February 22, 2009
Something made of resistance.
Something imagined to stand in the way of “my life” beginning.
A task that festers and gets bigger by not doing it.
A task that, when turned toward, becomes smaller.
For the dread they generate, heinous tasks are often not objectively difficult in proportion; often they can be done in less than a half-hour once the conditions have lined up. And the conditions do not have to line up perfectly. This is the most prominent snare, the belief in the perfect conditions. You can keep constructing those forever, conveniently never having to do the thing.
An archetypal example of this kind of heinous task, one that is relatively easy to execute, but that contains enormous psychic weight is making a sign to sell a car. This was the task a friend brought to the table one evening. She had been trying to do this for almost a year. As long as she didn’t make the sign she didn’t have to sell the car. As long as she didn’t have to sell the car, well you can see how this works…
Moving the marker across the paper such that it said the words For Sale, and then adding the pertinent details took roughly fifteen minutes to execute. A year to prepare for it, and fifteen minutes to actually make the sign.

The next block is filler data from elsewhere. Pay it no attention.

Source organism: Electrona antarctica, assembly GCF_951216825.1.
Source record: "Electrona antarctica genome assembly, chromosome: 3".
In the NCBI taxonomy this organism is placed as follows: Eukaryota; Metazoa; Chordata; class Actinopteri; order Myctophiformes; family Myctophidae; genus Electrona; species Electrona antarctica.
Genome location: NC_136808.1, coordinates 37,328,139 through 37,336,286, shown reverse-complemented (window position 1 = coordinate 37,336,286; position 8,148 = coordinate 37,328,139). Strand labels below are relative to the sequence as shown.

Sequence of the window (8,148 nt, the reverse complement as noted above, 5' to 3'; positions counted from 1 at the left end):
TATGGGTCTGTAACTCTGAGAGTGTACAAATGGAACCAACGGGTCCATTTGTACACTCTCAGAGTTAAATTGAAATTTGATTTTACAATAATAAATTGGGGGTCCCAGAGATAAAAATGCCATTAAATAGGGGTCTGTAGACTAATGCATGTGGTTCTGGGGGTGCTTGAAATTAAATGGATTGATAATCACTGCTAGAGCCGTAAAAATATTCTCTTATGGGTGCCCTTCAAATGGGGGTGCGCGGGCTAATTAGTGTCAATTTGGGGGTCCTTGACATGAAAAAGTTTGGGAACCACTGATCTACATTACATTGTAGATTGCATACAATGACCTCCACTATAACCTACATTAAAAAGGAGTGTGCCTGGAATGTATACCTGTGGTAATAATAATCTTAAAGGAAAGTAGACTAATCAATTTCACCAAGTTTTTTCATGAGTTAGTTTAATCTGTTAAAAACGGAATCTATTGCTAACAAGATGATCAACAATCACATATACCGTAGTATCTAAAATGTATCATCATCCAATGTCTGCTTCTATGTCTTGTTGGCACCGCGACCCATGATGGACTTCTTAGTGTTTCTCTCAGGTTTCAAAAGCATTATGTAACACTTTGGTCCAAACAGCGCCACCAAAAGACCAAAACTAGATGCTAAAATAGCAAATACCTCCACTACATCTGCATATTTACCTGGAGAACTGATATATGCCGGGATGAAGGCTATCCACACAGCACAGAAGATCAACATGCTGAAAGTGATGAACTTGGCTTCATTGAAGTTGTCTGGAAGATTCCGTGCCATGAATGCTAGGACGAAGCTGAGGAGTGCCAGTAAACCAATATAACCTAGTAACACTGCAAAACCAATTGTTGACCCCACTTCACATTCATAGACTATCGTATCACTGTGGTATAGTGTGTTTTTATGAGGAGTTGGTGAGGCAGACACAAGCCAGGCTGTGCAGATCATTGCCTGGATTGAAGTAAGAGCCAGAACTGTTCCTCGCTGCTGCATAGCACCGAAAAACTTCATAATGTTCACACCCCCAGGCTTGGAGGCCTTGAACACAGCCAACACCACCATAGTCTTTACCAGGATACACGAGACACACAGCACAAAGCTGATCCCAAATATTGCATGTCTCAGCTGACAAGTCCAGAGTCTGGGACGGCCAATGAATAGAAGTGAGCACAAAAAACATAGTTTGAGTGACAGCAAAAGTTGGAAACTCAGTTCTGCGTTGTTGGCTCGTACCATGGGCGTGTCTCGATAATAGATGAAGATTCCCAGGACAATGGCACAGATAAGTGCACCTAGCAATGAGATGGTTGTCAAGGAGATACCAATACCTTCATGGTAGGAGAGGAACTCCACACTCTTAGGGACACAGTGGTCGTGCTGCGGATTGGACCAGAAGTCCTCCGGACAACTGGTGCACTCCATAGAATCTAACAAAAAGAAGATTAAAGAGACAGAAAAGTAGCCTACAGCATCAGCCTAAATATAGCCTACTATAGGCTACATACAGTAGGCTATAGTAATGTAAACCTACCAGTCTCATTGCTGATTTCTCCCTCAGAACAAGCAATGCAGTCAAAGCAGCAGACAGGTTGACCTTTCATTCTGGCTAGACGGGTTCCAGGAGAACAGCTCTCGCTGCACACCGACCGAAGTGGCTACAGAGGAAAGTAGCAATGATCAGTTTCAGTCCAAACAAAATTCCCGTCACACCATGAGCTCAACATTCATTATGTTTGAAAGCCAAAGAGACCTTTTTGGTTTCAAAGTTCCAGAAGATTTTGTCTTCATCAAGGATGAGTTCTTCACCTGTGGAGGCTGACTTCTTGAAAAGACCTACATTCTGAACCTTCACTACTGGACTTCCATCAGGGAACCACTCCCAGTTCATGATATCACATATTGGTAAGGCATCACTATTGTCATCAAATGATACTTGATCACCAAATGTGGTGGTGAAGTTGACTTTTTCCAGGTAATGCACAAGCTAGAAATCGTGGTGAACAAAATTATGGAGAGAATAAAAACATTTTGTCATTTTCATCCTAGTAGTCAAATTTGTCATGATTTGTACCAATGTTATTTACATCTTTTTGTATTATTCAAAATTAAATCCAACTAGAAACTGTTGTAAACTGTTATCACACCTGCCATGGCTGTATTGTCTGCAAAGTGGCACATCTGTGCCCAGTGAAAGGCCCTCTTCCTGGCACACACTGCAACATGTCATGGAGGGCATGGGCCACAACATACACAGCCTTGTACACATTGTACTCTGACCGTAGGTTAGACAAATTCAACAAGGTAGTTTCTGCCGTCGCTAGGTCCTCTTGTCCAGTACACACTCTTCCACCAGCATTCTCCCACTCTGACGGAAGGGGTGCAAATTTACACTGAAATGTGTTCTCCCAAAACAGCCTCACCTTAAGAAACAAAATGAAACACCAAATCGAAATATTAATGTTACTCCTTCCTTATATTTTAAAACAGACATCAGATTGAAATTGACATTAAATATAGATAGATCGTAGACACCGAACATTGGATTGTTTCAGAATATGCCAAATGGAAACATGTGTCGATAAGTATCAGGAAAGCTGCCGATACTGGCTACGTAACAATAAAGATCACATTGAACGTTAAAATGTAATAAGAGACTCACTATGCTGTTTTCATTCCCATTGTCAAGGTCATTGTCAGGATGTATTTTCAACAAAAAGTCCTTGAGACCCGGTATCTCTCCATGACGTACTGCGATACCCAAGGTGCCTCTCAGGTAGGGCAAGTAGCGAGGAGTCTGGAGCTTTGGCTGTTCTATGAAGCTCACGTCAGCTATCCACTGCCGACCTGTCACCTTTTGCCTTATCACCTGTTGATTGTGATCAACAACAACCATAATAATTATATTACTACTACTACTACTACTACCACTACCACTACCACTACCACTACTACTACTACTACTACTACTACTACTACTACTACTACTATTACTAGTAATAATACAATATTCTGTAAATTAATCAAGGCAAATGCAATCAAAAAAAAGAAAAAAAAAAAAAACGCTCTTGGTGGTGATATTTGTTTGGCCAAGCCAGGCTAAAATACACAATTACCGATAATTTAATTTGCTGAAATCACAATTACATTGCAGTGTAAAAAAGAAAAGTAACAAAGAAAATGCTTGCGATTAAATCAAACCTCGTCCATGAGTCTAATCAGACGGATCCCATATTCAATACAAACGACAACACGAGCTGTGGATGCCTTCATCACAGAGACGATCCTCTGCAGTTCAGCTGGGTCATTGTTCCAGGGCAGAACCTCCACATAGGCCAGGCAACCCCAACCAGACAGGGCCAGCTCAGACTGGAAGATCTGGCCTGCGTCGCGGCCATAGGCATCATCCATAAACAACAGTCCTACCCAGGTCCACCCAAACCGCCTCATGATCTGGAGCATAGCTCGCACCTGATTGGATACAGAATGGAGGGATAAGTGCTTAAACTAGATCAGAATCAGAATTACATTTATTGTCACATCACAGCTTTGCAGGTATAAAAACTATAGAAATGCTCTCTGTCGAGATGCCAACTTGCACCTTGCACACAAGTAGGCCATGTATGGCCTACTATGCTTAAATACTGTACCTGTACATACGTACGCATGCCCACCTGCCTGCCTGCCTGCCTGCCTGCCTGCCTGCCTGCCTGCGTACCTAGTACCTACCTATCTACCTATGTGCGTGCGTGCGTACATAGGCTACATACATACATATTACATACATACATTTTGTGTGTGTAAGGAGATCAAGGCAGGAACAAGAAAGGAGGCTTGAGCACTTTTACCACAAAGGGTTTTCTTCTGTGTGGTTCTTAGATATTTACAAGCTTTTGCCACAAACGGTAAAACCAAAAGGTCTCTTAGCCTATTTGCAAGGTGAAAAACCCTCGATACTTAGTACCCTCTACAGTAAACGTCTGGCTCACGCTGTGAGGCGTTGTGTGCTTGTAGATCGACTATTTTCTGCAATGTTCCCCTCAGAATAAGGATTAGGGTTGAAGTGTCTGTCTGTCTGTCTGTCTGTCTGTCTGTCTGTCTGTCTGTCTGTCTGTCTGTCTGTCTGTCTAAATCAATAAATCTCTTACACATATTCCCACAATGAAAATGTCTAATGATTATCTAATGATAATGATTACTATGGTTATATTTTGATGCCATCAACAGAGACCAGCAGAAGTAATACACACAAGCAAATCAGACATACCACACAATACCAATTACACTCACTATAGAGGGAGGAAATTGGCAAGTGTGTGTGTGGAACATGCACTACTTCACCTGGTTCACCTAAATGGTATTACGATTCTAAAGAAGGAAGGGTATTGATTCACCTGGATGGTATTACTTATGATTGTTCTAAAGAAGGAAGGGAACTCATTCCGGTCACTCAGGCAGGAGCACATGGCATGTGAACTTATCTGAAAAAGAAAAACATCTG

Examples of tasks people have brought to the Heinous Task Table:
Completing an insurance application
sorting out receipts for taxes
writing a letter addressing an old conflict
making flight arrangements to visit ailing great uncle
Filling out a Do Not Resuscitate order
Heinous tasks often carry a valence of either near obsolescence or great uncertainty. So they might be rooted in the past in such a way that to do the task feels almost futile, as if the time has passed for it to matter, but it still feels necessary, as in writing up case notes, or sending back a pair of shoes that don’t fit. They are also speculative, for example writing a project statement. This projection forward can feel so indirect, it is easy to defer the task.
Some tasks can be traded. Others have to be done by the person, but maybe part of it can be delegated. Many heinous tasks can be broken down into 20-30-minute increments. Some cannot be done at a table, but perhaps moral support can be generated at the table, or someone at the table might offer on-site help. Sometimes knowing that someone else is aware that you’re working on the task can help provide the support needed to do it, so even if you are at home working on the task, it can be “registered” at the table.
It’s very interesting what happens when we turn our attention to these things we dread. When I have held heinous task nights, people inevitably come by and ask if we’re having a party. There is a general air of relief and play.